Composting toilets were our preference. We didn’t know where our tiny house was going to end up being parked and if we would have access to wastewater pipes (we were still searching for a section to purchase at the time of the build) and even though we now have a septic tank installed on our property which deals with all of our grey water (this was a council request), we still have the composting toilet, it saves us so much water!
We collect our own rainwater here and because we have such a small roof space to collect it on we didn't want to waste 30% of our water on flushing the toilet!
Flush toilet was never an option in my tiny house. Incinerating toilets use so much energy so it’s not an option either. It was between commercial composting toilet and humanure compost toilet aka bucket system. I rented AirBnBs that use composting toilets and I didn’t like the experience. I read blogs of people who switched to humanure toilets after using composting toilets for only a year or so. I could understand why. Eventually I decided to make my own humanure toilet and I am not regretting it. You can read more about my humanure toilet here!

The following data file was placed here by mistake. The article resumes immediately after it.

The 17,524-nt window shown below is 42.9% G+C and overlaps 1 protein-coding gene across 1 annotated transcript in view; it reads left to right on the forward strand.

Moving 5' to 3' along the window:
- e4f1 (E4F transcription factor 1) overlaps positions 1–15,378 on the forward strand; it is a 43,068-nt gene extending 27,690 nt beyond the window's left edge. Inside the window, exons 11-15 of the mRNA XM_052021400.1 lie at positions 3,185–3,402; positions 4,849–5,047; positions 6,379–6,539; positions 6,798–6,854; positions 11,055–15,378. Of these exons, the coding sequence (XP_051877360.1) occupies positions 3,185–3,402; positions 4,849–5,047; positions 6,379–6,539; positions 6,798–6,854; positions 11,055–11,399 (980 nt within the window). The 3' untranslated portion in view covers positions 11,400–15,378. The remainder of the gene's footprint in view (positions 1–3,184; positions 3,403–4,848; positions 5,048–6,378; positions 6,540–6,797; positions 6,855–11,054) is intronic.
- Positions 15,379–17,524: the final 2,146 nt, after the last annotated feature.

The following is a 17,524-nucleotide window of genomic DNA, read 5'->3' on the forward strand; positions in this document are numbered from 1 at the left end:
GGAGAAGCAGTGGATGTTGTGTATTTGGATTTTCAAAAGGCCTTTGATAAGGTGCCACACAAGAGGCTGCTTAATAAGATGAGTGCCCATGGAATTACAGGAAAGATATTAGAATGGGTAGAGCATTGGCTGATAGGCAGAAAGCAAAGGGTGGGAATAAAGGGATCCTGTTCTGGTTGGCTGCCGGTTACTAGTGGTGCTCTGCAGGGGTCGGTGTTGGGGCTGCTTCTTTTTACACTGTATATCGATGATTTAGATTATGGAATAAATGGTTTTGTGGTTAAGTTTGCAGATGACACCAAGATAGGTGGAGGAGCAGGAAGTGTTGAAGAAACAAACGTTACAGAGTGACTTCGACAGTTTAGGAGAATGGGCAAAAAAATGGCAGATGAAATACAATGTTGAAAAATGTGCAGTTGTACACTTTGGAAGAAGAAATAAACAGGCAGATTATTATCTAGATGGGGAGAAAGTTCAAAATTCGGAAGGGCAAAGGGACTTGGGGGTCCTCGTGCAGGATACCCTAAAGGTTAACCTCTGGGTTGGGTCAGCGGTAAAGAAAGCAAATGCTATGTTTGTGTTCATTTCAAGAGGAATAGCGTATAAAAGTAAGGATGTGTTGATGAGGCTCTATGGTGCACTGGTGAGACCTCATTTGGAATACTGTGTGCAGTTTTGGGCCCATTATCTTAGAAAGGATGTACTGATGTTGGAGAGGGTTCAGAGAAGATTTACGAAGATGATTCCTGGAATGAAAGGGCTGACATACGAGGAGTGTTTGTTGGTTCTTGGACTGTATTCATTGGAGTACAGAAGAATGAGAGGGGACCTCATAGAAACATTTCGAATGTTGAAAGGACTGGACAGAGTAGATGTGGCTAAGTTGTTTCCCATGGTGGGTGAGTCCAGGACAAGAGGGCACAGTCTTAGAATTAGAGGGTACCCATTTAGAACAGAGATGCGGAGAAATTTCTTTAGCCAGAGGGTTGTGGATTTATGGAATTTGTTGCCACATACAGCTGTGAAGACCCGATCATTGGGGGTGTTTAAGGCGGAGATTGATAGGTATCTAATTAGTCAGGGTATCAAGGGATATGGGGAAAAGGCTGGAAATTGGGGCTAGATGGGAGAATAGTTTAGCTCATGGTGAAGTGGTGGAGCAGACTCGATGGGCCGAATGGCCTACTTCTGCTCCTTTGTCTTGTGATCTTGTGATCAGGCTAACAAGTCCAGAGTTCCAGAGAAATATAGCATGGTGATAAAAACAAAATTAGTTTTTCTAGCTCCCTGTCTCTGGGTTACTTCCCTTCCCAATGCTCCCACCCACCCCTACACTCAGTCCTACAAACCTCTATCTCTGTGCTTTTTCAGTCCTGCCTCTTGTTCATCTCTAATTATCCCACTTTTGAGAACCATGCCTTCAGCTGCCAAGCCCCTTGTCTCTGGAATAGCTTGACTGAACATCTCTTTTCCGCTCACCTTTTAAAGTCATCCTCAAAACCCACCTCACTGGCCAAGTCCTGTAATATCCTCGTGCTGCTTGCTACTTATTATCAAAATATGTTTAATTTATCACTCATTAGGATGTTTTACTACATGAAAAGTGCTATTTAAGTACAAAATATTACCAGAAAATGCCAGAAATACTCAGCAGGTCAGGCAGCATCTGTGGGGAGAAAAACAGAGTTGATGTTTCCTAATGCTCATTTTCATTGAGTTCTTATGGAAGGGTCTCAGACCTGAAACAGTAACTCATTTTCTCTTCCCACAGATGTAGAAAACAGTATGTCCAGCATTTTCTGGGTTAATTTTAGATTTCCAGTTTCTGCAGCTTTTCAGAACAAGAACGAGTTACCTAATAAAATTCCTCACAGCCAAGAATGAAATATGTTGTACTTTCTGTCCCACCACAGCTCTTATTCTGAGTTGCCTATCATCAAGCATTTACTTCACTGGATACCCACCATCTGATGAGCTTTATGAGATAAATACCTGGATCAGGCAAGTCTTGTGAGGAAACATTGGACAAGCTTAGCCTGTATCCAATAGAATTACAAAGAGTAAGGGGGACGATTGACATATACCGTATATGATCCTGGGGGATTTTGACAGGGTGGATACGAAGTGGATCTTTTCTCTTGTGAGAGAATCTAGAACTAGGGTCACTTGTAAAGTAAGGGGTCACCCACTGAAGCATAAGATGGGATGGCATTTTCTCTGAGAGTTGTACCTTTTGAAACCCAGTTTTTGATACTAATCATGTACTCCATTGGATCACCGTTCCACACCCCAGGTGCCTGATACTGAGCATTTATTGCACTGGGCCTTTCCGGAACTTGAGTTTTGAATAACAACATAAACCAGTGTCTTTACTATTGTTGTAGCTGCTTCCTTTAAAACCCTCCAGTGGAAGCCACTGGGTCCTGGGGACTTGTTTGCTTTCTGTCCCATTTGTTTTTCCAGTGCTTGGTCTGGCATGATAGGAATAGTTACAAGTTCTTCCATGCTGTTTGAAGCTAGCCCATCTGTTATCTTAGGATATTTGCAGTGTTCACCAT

Initially, we built a DIY composting toilet, a “fancy” bucket system with a urine diverter. Total cost: $20. Overtime we perfected the leaky diverter by upgrading to an automotive funnel. Sounds weird, but the shape of it was more conducive for the ladies. The worst part: frequent solids maintenance—every other day, the solids needed to be emptied with regular use.
We really appreciate how much water we save by not having a flush toilet. And in two of our parking spots, we’ve been able to contribute to a properly managed humanure system. Strangely satisfying to know our waste can be productive.